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Colin Eck

Class of '02

Colin Eck

The following is an excerpt from the speech given by Colin at Remembrance Day 2019:

I never in my wildest dreams imagined that I would one day stand up here and address another graduating class. I once sat exactly where you are, and this might shock some of you, and honestly, it’s pretty shocking to me, but it was almost twenty years ago.

I, like all of you, on Remembrance Day 2002, was excited to get on with a summer of fun after my time here at Radcliffe.

I attended Radcliffe Creek School in its early years. I thought of myself as a typical middle schooler. I liked playing outside with my friends, swimming at Betterton Beach, sidewalk chalking in the neighborhood, and (like most kids your age) was constantly embarrassed by my parents! Sorry, Mom and dad!

Though I thought of myself as typical, I knew I was somehow different as an individual. Before Radcliffe, I got picked on by classmates for things that I can now think back on and laugh about. I didn’t wear brand name shoes, my mom tried her best to cut my hair, and we had an ugly blue station wagon that didn’t open from the inside (and sometimes from the outside.) My grades were less than stellar, I was having a hard time focusing in class, I wasn’t raising my hand or completing my homework, and my teachers were frustrated. I focused a lot of my energy on trying to fit in, energy that could have otherwise been focused on understanding my schoolwork and trying to stay organized.

My family encouraged me and told me, they told me I was smart. They believed I was capable of learning and succeeding. I had done it before, just not consistently.

It was quickly understood that conventional teaching methods and standard expectations weren’t working for me. I became increasingly frustrated and unsure of myself.

Though she is no longer the head of school, I would like to personally thank Molly Judge. After attending a few Radcliffe summer programs, she helped me identify my learning difference. She knew that I would flourish in a different educational environment. With her support, and through generous scholarships, Radcliffe Creek School became a reality for me.

At Radcliffe, I found teachers and staff who validated my experiences. Teachers who found a way to teach me the way that I learned. Teachers who were dedicated to helping students master themselves as well as the material. I learned how to structure things in a way that helped me succeed. This was the foundation that helped me to improve my self-esteem. I saw my successes grow in both my school and home life. I was doing great. And like all of you, I was prepared to move on.

After leaving Radcliffe Creek School, I felt empowered to expect success. I quickly realized that my high school experience wasn’t going to be the same as my experiences here. In fact, high school was really difficult for me. My classes were much larger, the curriculum wasn’t focused on individual learning styles, and the daily distractions were different. There were times I felt defeated and was unsure of how to proceed, but by applying the techniques I learned at Radcliffe I was able to break through the obstacles that I encountered. I had the power to stay organized and to achieve.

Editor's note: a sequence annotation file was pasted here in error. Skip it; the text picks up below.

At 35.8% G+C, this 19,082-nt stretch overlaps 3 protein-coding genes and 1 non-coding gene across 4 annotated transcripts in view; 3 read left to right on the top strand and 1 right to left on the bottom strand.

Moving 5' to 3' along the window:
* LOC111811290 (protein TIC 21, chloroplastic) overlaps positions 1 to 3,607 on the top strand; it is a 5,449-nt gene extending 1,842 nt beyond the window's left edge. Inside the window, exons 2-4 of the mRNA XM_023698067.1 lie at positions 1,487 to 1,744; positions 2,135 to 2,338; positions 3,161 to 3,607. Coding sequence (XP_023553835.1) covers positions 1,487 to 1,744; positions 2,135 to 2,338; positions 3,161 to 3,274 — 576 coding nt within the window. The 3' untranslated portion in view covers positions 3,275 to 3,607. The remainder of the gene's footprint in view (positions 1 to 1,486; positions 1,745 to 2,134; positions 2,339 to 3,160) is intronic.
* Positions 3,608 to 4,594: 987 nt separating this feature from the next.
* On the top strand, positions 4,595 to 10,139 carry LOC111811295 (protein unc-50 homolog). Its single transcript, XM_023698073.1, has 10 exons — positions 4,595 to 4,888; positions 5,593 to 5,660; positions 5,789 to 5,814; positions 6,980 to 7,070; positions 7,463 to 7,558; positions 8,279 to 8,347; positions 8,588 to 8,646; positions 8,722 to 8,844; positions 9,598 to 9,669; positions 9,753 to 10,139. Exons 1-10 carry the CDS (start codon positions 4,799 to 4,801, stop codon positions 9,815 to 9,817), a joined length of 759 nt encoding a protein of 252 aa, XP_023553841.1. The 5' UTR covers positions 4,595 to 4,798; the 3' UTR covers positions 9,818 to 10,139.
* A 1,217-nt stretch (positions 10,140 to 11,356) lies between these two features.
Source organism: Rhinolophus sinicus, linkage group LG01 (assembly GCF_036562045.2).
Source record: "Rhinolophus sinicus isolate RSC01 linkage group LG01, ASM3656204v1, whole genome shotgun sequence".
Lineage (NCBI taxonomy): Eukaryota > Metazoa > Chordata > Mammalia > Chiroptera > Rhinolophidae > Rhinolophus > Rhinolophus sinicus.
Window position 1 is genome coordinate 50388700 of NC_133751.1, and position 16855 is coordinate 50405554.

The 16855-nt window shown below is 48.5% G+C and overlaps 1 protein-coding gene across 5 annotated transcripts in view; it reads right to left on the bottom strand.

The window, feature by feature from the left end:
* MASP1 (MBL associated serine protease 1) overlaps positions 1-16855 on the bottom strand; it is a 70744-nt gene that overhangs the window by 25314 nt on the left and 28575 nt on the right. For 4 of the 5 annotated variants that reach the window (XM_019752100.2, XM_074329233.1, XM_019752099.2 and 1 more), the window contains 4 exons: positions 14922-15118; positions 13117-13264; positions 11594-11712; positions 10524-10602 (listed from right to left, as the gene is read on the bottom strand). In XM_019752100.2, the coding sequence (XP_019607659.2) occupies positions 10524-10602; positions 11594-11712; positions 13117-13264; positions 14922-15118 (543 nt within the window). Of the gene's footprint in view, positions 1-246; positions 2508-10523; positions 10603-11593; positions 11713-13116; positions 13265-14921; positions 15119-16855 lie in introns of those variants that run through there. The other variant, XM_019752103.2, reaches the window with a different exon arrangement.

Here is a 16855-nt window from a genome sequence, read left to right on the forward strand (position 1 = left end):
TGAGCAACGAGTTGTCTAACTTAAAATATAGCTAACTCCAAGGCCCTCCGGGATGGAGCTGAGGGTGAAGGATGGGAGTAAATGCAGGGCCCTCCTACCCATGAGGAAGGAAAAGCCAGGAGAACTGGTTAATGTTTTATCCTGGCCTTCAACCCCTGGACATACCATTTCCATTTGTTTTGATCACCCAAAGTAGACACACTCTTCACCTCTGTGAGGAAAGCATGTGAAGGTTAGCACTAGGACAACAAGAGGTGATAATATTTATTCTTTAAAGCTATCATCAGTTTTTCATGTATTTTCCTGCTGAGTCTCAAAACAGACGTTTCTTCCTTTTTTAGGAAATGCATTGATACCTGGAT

Radcliffe’s unique approach to education, and it's dedicated and caring staff, opened my eyes to a world of possibilities and changed my life completely. While I did not go on to college, I found myself learning through a range of interesting life experiences.

I took advantage of opportunities to work in several National Parks, travel the country, and gain valuable life and work experience.

Through these experiences, which were my first away from home, I was able to meet a variety of people from all over the world, not just the Eastern Shore. I realized as I met more and more people from varied backgrounds, that everyone is different in some way. There are probably as many ways of learning as there are people trying to learn.

This realization helped shape me into the person I am today.

Currently, I am the Food and Beverage Director for Rise Up Coffee, where I have now worked for seven years. My job duties are demanding. I oversee daily operations and a staff of over a hundred people in nice extremely busy locations. I am able to do my job well, in part, by having an understanding and appreciation of people’s differences and tailoring my interactions with both customers and coworkers based on their personal learning styles.

In my life, I have had setbacks and failures, but I always know that success is possible. I know that everyone faces challenges sometimes, but it is how we face those challenges that really matter.

It is an interesting thing how the passing of time gives you perspective. As you move on in your lives, you will realize two things more and more:

1) Your parents look smarter to you the older you get.

2) The time spent here at Radcliffe is of immeasurable value, it is truly a gift.

Take this gift you have been given and use it to be the best person you can be. Measure your successes in life by the effect you are able to have on others and on the world around you.

Above all, remember that - yes, you are different - but everyone is, and different isn’t bad.

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